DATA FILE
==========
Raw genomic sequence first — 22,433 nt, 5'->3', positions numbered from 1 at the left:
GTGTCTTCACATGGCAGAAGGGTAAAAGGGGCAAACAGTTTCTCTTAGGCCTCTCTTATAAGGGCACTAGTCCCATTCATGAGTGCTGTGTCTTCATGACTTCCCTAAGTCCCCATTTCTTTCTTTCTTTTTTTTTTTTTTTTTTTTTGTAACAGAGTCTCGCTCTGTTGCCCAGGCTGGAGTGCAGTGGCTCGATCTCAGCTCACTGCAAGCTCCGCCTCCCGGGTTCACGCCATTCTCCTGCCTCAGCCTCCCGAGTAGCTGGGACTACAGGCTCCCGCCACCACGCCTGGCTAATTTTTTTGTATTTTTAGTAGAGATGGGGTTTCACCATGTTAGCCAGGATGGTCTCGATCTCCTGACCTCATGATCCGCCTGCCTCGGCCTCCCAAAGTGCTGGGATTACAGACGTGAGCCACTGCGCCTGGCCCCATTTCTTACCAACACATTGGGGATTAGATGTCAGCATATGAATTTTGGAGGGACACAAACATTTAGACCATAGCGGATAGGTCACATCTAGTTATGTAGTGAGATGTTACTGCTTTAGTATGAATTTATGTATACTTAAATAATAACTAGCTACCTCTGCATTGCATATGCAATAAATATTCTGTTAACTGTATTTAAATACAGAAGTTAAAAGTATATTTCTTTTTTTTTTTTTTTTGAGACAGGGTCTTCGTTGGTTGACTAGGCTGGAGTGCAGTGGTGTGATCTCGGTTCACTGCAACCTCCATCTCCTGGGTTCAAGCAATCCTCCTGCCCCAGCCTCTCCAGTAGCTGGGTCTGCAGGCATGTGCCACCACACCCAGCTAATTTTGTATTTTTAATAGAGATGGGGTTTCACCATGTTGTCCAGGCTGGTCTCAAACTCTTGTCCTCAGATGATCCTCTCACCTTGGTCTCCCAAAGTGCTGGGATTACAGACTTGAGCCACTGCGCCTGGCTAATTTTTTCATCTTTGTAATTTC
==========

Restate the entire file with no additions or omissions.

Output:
Raw genomic sequence first — 22,433 nt, 5'->3', positions numbered from 1 at the left:
GTGTCTTCACATGGCAGAAGGGTAAAAGGGGCAAACAGTTTCTCTTAGGCCTCTCTTATAAGGGCACTAGTCCCATTCATGAGTGCTGTGTCTTCATGACTTCCCTAAGTCCCCATTTCTTTCTTTCTTTTTTTTTTTTTTTTTTTTTGTAACAGAGTCTCGCTCTGTTGCCCAGGCTGGAGTGCAGTGGCTCGATCTCAGCTCACTGCAAGCTCCGCCTCCCGGGTTCACGCCATTCTCCTGCCTCAGCCTCCCGAGTAGCTGGGACTACAGGCTCCCGCCACCACGCCTGGCTAATTTTTTTGTATTTTTAGTAGAGATGGGGTTTCACCATGTTAGCCAGGATGGTCTCGATCTCCTGACCTCATGATCCGCCTGCCTCGGCCTCCCAAAGTGCTGGGATTACAGACGTGAGCCACTGCGCCTGGCCCCATTTCTTACCAACACATTGGGGATTAGATGTCAGCATATGAATTTTGGAGGGACACAAACATTTAGACCATAGCGGATAGGTCACATCTAGTTATGTAGTGAGATGTTACTGCTTTAGTATGAATTTATGTATACTTAAATAATAACTAGCTACCTCTGCATTGCATATGCAATAAATATTCTGTTAACTGTATTTAAATACAGAAGTTAAAAGTATATTTCTTTTTTTTTTTTTTTTGAGACAGGGTCTTCGTTGGTTGACTAGGCTGGAGTGCAGTGGTGTGATCTCGGTTCACTGCAACCTCCATCTCCTGGGTTCAAGCAATCCTCCTGCCCCAGCCTCTCCAGTAGCTGGGTCTGCAGGCATGTGCCACCACACCCAGCTAATTTTGTATTTTTAATAGAGATGGGGTTTCACCATGTTGTCCAGGCTGGTCTCAAACTCTTGTCCTCAGATGATCCTCTCACCTTGGTCTCCCAAAGTGCTGGGATTACAGACTTGAGCCACTGCGCCTGGCTAATTTTTTCATCTTTGTAATTTC